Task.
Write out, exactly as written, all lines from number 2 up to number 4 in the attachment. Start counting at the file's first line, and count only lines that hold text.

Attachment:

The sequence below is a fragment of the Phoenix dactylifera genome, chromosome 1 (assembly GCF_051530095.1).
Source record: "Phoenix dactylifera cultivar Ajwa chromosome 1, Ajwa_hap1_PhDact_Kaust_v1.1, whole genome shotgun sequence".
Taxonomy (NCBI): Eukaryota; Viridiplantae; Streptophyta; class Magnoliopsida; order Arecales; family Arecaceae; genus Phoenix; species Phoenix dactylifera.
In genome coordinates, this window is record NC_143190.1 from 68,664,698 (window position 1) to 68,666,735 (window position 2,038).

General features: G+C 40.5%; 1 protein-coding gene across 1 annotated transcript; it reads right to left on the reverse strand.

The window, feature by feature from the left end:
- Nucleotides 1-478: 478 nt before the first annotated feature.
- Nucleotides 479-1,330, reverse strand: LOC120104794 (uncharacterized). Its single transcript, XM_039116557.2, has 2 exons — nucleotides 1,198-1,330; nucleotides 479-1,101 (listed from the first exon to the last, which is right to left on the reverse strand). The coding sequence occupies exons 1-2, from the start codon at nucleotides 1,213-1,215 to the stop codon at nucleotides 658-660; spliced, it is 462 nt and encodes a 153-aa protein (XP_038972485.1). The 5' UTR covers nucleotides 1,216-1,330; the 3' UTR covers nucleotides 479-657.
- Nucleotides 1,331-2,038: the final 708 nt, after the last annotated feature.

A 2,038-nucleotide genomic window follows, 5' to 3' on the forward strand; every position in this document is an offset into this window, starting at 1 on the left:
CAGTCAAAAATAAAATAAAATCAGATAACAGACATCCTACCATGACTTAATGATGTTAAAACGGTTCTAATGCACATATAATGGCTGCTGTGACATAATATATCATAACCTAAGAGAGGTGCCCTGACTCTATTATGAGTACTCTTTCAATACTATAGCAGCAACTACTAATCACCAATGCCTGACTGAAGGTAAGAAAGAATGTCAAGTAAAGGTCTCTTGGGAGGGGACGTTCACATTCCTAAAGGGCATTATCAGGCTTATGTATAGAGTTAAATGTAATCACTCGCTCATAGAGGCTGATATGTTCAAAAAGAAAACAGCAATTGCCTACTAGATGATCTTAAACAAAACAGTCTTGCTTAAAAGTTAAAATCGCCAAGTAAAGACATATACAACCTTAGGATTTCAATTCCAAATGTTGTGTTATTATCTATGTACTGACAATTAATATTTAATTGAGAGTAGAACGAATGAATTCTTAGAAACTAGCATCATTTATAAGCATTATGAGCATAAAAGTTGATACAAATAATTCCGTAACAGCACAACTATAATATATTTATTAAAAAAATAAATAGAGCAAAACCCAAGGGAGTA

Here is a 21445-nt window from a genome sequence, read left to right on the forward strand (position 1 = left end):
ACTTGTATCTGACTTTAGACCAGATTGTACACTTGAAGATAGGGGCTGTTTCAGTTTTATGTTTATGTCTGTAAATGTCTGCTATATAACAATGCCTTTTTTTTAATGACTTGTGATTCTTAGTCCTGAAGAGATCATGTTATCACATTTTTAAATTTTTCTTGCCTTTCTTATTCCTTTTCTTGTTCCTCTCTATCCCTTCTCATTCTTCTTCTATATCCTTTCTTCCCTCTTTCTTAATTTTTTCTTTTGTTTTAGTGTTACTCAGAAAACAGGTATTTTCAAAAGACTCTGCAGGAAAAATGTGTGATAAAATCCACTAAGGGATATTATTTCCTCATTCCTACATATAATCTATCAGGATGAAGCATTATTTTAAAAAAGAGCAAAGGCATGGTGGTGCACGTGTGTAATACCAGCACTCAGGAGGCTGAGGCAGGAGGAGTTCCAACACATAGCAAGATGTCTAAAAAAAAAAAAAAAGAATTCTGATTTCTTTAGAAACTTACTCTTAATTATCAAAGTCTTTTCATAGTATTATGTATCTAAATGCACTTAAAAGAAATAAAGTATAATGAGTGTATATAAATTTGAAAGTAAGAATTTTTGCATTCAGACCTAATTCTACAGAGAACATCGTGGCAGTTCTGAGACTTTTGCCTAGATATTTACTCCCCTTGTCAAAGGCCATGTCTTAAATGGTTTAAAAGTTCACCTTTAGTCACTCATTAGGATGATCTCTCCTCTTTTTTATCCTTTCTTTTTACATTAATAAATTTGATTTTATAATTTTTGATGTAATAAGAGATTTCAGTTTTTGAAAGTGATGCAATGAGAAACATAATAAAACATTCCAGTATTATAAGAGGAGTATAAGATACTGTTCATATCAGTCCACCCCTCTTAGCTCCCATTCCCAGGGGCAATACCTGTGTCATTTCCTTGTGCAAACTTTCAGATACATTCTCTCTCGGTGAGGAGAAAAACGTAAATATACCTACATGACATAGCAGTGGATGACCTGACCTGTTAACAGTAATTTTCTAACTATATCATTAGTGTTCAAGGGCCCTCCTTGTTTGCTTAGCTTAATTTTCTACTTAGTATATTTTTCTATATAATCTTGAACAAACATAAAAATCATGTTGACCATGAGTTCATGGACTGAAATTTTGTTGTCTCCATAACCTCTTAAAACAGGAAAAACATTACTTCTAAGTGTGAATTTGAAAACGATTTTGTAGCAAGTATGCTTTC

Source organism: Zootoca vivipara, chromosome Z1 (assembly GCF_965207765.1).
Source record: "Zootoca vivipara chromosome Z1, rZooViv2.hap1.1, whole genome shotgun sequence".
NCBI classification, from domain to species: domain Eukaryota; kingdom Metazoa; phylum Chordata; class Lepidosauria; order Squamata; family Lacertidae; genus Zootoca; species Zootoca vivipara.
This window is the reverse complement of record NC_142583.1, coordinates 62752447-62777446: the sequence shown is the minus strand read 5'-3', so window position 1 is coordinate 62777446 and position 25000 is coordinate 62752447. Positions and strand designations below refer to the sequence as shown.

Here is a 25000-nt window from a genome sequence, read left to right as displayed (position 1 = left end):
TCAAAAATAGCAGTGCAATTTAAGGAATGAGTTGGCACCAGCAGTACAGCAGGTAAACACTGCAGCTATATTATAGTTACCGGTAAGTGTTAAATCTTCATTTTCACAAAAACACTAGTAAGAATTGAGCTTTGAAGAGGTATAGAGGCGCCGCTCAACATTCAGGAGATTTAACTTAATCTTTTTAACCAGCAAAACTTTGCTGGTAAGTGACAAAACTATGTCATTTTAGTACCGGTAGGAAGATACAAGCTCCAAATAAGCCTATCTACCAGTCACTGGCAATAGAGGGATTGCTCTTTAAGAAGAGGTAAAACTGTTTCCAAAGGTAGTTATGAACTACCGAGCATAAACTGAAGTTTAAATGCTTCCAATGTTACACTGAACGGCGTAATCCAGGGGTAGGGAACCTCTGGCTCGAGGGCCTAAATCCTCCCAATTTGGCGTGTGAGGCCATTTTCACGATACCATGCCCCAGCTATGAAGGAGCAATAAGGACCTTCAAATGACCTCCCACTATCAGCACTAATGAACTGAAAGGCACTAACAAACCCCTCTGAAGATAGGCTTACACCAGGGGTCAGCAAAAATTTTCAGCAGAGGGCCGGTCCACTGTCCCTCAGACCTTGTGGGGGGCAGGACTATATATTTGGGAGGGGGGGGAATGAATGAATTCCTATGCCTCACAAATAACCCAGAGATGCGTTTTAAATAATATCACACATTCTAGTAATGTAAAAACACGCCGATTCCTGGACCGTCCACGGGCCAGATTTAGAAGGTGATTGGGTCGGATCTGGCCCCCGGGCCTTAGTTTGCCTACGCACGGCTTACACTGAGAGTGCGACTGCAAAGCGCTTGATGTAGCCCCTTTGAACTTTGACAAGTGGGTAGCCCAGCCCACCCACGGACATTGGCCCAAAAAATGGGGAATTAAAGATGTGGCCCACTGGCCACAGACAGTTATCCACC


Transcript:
Source record: "Phoenix dactylifera cultivar Ajwa chromosome 1, Ajwa_hap1_PhDact_Kaust_v1.1, whole genome shotgun sequence".
Taxonomy (NCBI): Eukaryota; Viridiplantae; Streptophyta; class Magnoliopsida; order Arecales; family Arecaceae; genus Phoenix; species Phoenix dactylifera.
In genome coordinates, this window is record NC_143190.1 from 68,664,698 (window position 1) to 68,666,735 (window position 2,038).